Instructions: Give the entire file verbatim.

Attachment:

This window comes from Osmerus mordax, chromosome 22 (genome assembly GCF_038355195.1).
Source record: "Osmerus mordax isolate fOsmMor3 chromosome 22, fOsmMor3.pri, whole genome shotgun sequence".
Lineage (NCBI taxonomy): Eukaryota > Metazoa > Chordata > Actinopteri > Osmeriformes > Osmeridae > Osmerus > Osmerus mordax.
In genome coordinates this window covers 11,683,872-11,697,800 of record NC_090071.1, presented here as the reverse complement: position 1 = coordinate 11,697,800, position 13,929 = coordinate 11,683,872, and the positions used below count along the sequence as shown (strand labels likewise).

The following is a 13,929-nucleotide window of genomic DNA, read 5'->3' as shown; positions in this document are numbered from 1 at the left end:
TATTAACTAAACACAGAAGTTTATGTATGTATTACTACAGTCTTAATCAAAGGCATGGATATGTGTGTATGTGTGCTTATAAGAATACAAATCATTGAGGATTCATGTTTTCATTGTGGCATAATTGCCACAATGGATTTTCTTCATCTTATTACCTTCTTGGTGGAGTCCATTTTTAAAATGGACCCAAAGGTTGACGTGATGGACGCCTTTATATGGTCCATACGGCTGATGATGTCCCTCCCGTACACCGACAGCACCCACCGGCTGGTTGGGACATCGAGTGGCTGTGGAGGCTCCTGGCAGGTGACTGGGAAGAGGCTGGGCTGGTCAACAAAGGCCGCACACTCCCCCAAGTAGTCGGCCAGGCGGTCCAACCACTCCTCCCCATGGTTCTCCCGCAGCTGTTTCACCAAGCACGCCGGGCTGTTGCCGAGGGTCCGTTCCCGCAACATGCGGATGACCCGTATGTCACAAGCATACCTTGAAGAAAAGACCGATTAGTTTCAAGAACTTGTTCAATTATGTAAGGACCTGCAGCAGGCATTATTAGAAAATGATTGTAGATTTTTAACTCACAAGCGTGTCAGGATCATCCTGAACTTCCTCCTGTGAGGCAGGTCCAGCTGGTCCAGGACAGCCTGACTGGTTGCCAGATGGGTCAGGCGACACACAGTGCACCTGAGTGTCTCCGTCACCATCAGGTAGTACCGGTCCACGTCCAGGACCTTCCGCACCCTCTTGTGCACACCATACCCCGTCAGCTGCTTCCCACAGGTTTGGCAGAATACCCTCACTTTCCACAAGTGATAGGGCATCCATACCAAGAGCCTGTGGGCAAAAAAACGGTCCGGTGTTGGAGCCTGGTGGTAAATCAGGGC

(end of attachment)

This window comes from Osmerus mordax, chromosome 22 (genome assembly GCF_038355195.1).
Source record: "Osmerus mordax isolate fOsmMor3 chromosome 22, fOsmMor3.pri, whole genome shotgun sequence".
Lineage (NCBI taxonomy): Eukaryota > Metazoa > Chordata > Actinopteri > Osmeriformes > Osmeridae > Osmerus > Osmerus mordax.
In genome coordinates this window covers 11,683,872-11,697,800 of record NC_090071.1, presented here as the reverse complement: position 1 = coordinate 11,697,800, position 13,929 = coordinate 11,683,872, and the positions used below count along the sequence as shown (strand labels likewise).

The following is a 13,929-nucleotide window of genomic DNA, read 5'->3' as shown; positions in this document are numbered from 1 at the left end:
TATTAACTAAACACAGAAGTTTATGTATGTATTACTACAGTCTTAATCAAAGGCATGGATATGTGTGTATGTGTGCTTATAAGAATACAAATCATTGAGGATTCATGTTTTCATTGTGGCATAATTGCCACAATGGATTTTCTTCATCTTATTACCTTCTTGGTGGAGTCCATTTTTAAAATGGACCCAAAGGTTGACGTGATGGACGCCTTTATATGGTCCATACGGCTGATGATGTCCCTCCCGTACACCGACAGCACCCACCGGCTGGTTGGGACATCGAGTGGCTGTGGAGGCTCCTGGCAGGTGACTGGGAAGAGGCTGGGCTGGTCAACAAAGGCCGCACACTCCCCCAAGTAGTCGGCCAGGCGGTCCAACCACTCCTCCCCATGGTTCTCCCGCAGCTGTTTCACCAAGCACGCCGGGCTGTTGCCGAGGGTCCGTTCCCGCAACATGCGGATGACCCGTATGTCACAAGCATACCTTGAAGAAAAGACCGATTAGTTTCAAGAACTTGTTCAATTATGTAAGGACCTGCAGCAGGCATTATTAGAAAATGATTGTAGATTTTTAACTCACAAGCGTGTCAGGATCATCCTGAACTTCCTCCTGTGAGGCAGGTCCAGCTGGTCCAGGACAGCCTGACTGGTTGCCAGATGGGTCAGGCGACACACAGTGCACCTGAGTGTCTCCGTCACCATCAGGTAGTACCGGTCCACGTCCAGGACCTTCCGCACCCTCTTGTGCACACCATACCCCGTCAGCTGCTTCCCACAGGTTTGGCAGAATACCCTCACTTTCCACAAGTGATAGGGCATCCATACCAAGAGCCTGTGGGCAAAAAAACGGTCCGGTGTTGGAGCCTGGTGGTAAATCAGGGC